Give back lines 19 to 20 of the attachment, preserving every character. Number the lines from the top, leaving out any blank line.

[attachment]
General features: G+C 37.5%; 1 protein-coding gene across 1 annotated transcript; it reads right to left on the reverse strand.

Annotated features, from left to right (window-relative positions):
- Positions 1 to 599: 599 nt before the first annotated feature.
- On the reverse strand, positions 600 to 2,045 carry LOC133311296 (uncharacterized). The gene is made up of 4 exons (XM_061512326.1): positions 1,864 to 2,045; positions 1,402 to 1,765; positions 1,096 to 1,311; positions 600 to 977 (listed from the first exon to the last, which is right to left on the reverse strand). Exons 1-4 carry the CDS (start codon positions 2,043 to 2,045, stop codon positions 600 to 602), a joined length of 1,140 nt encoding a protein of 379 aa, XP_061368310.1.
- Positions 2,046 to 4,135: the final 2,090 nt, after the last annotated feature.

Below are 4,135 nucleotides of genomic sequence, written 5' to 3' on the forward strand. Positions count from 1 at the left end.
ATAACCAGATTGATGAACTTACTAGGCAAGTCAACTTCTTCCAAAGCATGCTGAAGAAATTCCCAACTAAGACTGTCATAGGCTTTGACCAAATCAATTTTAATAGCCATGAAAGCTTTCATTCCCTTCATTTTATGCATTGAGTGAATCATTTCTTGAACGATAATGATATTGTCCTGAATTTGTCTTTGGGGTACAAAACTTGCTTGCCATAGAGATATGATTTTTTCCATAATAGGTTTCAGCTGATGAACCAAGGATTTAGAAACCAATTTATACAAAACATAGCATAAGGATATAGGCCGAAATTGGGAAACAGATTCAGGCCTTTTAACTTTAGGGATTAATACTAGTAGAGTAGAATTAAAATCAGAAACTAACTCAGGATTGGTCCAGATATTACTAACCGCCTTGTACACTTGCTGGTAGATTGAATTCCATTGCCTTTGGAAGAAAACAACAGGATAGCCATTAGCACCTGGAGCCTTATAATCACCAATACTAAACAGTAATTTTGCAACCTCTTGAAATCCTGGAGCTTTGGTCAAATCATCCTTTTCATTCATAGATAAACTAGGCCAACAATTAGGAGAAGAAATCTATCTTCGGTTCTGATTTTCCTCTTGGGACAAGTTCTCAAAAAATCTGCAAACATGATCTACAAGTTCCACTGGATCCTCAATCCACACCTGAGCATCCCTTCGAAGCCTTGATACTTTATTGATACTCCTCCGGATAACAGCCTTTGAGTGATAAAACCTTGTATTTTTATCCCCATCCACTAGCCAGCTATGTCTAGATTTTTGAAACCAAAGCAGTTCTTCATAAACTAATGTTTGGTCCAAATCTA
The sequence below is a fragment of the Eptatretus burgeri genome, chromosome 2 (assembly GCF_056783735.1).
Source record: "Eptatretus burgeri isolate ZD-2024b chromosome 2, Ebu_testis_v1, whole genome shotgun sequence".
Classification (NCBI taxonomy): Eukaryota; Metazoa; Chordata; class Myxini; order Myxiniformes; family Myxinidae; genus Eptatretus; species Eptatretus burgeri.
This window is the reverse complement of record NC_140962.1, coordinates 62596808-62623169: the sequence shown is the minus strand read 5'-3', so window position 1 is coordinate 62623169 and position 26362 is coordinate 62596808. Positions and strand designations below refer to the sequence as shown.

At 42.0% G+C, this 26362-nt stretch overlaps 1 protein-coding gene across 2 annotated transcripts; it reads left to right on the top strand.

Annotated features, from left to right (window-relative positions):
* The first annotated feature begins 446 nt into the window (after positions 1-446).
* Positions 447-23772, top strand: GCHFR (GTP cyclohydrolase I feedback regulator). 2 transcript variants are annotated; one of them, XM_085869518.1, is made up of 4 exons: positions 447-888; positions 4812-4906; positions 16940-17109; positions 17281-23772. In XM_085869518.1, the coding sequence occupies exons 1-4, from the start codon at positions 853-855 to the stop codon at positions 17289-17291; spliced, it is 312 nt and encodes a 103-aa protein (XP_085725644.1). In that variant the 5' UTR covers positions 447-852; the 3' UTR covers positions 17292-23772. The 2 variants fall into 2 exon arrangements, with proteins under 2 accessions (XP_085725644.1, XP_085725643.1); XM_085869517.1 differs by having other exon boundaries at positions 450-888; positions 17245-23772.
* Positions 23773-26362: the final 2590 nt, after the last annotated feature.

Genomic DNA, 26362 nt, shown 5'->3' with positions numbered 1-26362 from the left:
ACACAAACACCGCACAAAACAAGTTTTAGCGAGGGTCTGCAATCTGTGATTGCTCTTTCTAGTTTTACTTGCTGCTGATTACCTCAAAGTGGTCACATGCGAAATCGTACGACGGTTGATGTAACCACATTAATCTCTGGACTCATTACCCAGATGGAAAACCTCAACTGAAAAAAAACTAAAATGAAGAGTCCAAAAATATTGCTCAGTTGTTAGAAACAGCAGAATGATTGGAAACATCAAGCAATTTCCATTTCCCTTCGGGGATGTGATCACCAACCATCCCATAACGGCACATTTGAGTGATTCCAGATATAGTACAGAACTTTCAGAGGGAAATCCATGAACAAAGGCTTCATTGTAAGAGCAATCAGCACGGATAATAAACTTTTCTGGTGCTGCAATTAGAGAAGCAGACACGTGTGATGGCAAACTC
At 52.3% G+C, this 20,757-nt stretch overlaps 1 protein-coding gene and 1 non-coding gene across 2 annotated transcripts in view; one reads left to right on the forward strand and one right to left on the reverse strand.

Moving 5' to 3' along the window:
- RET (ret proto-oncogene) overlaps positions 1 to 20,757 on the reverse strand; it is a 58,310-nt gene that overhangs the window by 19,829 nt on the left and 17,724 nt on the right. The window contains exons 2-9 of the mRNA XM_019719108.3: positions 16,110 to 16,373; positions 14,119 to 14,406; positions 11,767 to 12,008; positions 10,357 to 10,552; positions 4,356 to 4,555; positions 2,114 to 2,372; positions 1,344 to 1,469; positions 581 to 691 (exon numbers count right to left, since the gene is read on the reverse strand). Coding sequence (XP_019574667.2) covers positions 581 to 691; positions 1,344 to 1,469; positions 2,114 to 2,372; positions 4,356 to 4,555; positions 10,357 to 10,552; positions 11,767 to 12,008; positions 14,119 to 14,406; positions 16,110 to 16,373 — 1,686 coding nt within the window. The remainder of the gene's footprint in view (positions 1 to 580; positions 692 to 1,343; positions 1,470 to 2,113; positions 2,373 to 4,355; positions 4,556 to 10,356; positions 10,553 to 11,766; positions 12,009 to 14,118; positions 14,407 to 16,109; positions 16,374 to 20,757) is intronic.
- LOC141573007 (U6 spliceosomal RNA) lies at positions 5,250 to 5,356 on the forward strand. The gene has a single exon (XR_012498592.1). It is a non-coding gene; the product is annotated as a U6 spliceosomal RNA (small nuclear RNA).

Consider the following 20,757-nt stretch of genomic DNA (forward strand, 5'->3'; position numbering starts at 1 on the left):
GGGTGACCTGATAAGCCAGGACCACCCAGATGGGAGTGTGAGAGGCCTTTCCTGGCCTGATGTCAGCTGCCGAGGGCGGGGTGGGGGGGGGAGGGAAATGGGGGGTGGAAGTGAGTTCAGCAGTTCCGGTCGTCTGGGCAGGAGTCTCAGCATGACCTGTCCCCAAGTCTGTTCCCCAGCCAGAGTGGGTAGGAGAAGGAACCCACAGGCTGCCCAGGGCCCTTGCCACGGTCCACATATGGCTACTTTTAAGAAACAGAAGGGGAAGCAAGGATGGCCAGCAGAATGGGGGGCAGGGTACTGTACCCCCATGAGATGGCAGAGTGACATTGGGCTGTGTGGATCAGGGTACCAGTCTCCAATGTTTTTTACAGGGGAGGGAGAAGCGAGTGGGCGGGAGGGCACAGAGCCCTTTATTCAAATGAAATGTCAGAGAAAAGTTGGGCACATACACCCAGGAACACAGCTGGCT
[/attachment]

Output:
At 52.3% G+C, this 20,757-nt stretch overlaps 1 protein-coding gene and 1 non-coding gene across 2 annotated transcripts in view; one reads left to right on the forward strand and one right to left on the reverse strand.

Moving 5' to 3' along the window: